J Integr Plant Biol. ›› 2021, Vol. 63 ›› Issue (10): 1815-1832.DOI: 10.1111/jipb.13150

Special Issue: Development Protein kinases

• Plant-biotic Interactions • Previous Articles    

The rice Raf-like MAPKKK OsILA1 confers broad-spectrum resistance to bacterial blight by suppressing the OsMAPKK4–OsMAPK6 cascade

Jie Chen, Lihan Wang, Zeyu Yang, Hongbo Liu, Chuanliang Chu, Zhenzhen Zhang, Qinglu Zhang, Xianghua Li, Jinghua Xiao, Shiping Wang* and Meng Yuan*   

  1. National Key Laboratory of Crop Genetic Improvement, National Center of Plant Gene Research (Wuhan), Huazhong Agricultural University, Wuhan 430070, China

    *Correspondence: Shiping Wang (swang@mail.hzau.edu.cn); Meng Yuan (myuan@mail.hzau.edu.cn, Dr. Yuan is responsible for the distribution of the materials associated with this article)
  • Received:2021-06-23 Accepted:2021-07-13 Online:2021-07-16 Published:2021-10-01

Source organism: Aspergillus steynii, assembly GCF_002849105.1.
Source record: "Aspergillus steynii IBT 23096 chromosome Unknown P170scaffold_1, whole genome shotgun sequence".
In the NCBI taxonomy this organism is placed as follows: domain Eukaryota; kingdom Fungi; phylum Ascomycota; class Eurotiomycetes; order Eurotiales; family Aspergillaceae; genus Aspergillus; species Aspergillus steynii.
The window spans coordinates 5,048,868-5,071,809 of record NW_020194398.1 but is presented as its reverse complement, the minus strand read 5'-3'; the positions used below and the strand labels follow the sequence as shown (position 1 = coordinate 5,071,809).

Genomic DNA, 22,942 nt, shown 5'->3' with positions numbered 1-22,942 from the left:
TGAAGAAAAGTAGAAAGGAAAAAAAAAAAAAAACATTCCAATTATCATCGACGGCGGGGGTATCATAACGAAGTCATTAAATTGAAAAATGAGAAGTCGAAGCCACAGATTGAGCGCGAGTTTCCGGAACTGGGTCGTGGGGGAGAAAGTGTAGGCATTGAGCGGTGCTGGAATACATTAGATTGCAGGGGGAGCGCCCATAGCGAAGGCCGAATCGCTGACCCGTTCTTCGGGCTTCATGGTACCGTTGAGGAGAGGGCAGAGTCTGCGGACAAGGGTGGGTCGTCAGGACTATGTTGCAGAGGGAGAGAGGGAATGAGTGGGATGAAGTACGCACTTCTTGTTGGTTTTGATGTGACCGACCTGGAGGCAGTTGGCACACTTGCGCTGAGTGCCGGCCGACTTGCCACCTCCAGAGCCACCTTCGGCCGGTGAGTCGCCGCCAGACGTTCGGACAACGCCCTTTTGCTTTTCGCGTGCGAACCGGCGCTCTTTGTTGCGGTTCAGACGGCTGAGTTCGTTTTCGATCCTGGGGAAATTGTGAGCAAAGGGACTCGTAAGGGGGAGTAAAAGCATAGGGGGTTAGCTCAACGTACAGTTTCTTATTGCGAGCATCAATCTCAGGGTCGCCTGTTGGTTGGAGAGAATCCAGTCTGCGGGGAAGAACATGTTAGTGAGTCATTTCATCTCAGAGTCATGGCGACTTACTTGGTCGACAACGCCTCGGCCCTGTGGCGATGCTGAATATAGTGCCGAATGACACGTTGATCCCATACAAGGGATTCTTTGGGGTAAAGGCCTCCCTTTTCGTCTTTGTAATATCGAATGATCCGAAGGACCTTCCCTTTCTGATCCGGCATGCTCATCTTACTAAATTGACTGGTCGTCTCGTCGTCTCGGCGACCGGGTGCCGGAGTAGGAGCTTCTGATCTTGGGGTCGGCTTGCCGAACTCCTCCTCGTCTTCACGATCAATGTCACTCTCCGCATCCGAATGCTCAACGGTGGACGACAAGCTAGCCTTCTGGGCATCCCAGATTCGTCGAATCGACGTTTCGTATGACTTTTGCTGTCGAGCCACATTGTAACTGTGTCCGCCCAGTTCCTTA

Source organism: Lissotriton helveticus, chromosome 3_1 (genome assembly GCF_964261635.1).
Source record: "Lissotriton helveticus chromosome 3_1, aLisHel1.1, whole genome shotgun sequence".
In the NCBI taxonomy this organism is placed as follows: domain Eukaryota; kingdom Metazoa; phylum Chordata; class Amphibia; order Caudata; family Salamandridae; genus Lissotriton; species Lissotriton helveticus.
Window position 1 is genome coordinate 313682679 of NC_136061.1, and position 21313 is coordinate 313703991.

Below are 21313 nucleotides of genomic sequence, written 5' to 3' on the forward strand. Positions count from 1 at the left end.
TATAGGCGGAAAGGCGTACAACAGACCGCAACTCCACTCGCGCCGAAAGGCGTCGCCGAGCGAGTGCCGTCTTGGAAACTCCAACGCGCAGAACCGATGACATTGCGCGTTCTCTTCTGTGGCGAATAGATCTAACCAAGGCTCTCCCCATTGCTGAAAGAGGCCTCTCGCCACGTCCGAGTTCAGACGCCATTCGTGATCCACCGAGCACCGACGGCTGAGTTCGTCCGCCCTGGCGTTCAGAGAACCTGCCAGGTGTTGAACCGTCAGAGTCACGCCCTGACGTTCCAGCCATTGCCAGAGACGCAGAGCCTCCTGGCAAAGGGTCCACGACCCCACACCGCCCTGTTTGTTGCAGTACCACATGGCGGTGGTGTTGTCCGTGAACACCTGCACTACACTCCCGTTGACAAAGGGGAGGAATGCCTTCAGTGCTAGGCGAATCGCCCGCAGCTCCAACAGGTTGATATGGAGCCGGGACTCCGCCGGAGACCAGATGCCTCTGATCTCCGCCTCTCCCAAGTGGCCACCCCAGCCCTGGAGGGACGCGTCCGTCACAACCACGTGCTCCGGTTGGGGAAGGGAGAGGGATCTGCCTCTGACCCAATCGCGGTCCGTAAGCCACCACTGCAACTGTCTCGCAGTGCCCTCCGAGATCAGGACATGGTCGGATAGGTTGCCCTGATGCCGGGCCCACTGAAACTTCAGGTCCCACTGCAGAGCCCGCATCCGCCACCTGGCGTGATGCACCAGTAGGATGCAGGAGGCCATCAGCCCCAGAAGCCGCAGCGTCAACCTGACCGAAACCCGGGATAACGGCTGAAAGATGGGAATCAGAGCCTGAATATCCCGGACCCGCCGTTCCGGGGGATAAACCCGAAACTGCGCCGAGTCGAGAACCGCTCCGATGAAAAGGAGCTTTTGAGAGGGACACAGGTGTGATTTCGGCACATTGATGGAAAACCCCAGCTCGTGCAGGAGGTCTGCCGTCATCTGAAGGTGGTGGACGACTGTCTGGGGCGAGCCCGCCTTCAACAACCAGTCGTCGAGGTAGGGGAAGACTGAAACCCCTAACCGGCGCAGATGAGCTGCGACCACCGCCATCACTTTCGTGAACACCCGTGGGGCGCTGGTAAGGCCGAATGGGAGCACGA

Abstract: Mitogen-activated protein kinase kinase kinase (MAPKKK) are the first components of MAPK cascades, which play pivotal roles in signaling during plant development and physiological processes. The genome of rice encodes 75 MAPKKKs, of which 43 are Raf-like MAPKKKs. The functions and action modes of most of the Raf-like MAPKKKs, whether they function as bona fide MAPKKKs and which are their downstream MAPKKs, are largely unknown. Here, we identified the osmapkkk43 mutant, which conferred broad-spectrum resistance to Xanthomonas oryzae pv. oryzae (Xoo), the destructive bacterial pathogen of rice. Oryza sativa (Os)MAPKKK43 encoding a Raf-like MAPKKK was previously known as Increased Leaf Angle 1 (OsILA1). Genetic analysis indicated that OsILA1 functioned as a negative regulator and acted upstream of the OsMAPKK4–OsMAPK6 cascade in rice–Xoo interactions. Unlike classical MAPKKKs, OsILA1 mainly phosphorylated the threonine 34 site at the N-terminal domain of OsMAPKK4, which possibly influenced the stability of OsMAPKK4. The N-terminal domain of OsILA1 is required for its homodimer formation and its full phosphorylation capacity. Taken together, our findings reveal that OsILA1 acts as a negative regulator of the OsMAPKK4–OsMAPK6 cascade and is involved in rice–Xoo interactions.

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